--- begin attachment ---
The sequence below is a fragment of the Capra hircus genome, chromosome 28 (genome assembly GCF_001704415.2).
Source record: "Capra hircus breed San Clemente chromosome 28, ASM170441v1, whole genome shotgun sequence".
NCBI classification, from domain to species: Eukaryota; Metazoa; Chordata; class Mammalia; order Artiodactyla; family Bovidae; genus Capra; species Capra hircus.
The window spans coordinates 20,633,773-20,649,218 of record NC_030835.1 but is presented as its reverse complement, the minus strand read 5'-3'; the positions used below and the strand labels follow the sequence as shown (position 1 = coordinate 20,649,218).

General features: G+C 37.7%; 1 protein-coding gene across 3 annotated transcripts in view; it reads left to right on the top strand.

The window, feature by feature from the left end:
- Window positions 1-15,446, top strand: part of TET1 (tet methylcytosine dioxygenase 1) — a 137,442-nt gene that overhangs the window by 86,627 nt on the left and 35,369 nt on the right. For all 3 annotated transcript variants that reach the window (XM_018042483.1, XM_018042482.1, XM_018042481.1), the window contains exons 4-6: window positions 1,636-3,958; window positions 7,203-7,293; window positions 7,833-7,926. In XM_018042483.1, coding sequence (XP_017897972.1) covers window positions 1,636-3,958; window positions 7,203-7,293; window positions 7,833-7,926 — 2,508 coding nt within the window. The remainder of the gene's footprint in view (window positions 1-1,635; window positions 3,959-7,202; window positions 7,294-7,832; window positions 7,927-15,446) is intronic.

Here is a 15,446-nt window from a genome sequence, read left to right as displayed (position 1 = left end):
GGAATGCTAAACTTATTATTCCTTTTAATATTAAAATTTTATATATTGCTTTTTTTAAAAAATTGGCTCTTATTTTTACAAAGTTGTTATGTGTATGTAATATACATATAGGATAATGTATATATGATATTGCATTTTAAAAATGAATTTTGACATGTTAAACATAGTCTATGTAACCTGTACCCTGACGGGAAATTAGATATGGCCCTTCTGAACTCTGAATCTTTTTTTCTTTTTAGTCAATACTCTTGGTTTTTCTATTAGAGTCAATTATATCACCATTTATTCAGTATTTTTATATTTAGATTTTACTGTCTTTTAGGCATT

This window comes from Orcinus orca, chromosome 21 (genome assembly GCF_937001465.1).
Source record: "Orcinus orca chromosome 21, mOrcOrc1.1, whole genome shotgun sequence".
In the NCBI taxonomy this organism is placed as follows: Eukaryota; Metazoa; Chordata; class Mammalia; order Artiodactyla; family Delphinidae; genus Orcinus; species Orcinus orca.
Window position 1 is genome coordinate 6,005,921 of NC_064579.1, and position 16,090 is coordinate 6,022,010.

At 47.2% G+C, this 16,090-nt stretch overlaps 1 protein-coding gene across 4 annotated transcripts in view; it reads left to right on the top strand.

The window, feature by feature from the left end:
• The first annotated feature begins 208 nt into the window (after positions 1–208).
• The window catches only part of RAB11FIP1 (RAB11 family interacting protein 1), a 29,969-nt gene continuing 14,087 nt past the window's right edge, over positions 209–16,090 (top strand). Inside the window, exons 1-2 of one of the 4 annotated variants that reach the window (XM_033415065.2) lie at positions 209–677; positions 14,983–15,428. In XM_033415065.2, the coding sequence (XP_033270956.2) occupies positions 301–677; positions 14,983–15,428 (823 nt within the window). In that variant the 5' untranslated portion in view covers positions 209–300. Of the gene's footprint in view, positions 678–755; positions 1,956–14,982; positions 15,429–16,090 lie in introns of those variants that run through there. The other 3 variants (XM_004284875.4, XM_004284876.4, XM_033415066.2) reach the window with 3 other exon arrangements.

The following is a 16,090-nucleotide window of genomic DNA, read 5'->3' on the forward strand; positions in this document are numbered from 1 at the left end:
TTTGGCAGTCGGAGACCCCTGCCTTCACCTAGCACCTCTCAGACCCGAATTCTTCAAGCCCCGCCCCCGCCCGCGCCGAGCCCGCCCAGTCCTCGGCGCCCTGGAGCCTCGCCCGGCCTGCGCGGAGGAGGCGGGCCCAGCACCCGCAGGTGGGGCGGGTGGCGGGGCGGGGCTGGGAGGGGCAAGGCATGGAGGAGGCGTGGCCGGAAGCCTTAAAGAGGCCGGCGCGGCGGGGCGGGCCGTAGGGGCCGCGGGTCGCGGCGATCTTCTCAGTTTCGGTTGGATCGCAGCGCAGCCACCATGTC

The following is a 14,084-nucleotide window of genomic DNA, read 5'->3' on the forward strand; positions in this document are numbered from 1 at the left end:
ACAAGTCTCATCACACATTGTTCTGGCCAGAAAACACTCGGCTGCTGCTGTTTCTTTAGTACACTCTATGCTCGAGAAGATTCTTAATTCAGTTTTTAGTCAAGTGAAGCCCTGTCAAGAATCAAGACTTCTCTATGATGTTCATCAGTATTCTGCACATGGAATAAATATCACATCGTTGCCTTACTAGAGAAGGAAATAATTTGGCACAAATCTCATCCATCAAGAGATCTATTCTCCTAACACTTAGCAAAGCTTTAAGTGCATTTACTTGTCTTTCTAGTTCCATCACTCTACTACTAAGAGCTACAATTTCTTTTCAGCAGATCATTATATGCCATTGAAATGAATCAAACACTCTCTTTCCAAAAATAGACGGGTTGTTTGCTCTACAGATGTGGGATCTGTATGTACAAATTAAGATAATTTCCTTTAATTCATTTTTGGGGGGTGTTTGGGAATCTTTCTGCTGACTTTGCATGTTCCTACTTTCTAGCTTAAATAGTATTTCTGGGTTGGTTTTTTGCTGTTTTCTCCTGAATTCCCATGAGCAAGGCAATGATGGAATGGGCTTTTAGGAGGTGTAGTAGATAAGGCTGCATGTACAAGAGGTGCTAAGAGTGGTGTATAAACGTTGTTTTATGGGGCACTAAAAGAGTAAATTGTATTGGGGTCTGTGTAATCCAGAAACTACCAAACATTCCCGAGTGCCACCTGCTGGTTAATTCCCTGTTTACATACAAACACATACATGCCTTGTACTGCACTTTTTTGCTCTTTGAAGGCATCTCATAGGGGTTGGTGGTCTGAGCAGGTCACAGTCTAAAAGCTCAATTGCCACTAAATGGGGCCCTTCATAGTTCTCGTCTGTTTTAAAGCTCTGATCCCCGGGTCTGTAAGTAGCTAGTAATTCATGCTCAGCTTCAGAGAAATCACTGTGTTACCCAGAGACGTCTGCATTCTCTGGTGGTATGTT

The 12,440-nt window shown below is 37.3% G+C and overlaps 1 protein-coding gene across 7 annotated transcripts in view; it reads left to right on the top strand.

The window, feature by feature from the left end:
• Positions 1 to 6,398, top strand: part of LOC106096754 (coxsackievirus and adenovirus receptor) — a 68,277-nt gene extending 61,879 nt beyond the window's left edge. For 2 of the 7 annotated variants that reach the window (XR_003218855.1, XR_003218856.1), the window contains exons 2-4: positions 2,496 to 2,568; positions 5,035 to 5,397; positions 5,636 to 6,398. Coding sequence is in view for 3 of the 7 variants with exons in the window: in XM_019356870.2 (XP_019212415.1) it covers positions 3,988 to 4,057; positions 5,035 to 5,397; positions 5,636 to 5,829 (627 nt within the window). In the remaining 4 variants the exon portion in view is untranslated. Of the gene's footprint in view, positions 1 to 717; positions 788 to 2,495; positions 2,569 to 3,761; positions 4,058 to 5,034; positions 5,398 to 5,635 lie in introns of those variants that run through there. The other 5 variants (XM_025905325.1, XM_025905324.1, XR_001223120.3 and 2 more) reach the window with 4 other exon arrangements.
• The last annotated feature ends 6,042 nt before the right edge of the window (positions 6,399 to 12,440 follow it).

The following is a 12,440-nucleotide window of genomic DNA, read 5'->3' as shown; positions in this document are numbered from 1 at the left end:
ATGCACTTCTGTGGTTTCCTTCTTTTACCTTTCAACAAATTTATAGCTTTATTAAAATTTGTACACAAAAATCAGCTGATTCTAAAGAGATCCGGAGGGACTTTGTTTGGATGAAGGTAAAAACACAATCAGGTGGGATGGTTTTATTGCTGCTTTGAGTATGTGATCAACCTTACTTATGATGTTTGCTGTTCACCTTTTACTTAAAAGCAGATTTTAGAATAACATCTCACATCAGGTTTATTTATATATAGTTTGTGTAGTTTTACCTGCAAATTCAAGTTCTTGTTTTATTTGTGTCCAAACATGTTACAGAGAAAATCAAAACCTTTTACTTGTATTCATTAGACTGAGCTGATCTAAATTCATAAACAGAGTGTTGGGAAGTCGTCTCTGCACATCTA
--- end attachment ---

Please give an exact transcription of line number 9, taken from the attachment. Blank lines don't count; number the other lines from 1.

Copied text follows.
GGAATGCTAAACTTATTATTCCTTTTAATATTAAAATTTTATATATTGCTTTTTTTAAAAAATTGGCTCTTATTTTTACAAAGTTGTTATGTGTATGTAATATACATATAGGATAATGTATATATGATATTGCATTTTAAAAATGAATTTTGACATGTTAAACATAGTCTATGTAACCTGTACCCTGACGGGAAATTAGATATGGCCCTTCTGAACTCTGAATCTTTTTTTCTTTTTAGTCAATACTCTTGGTTTTTCTATTAGAGTCAATTATATCACCATTTATTCAGTATTTTTATATTTAGATTTTACTGTCTTTTAGGCATT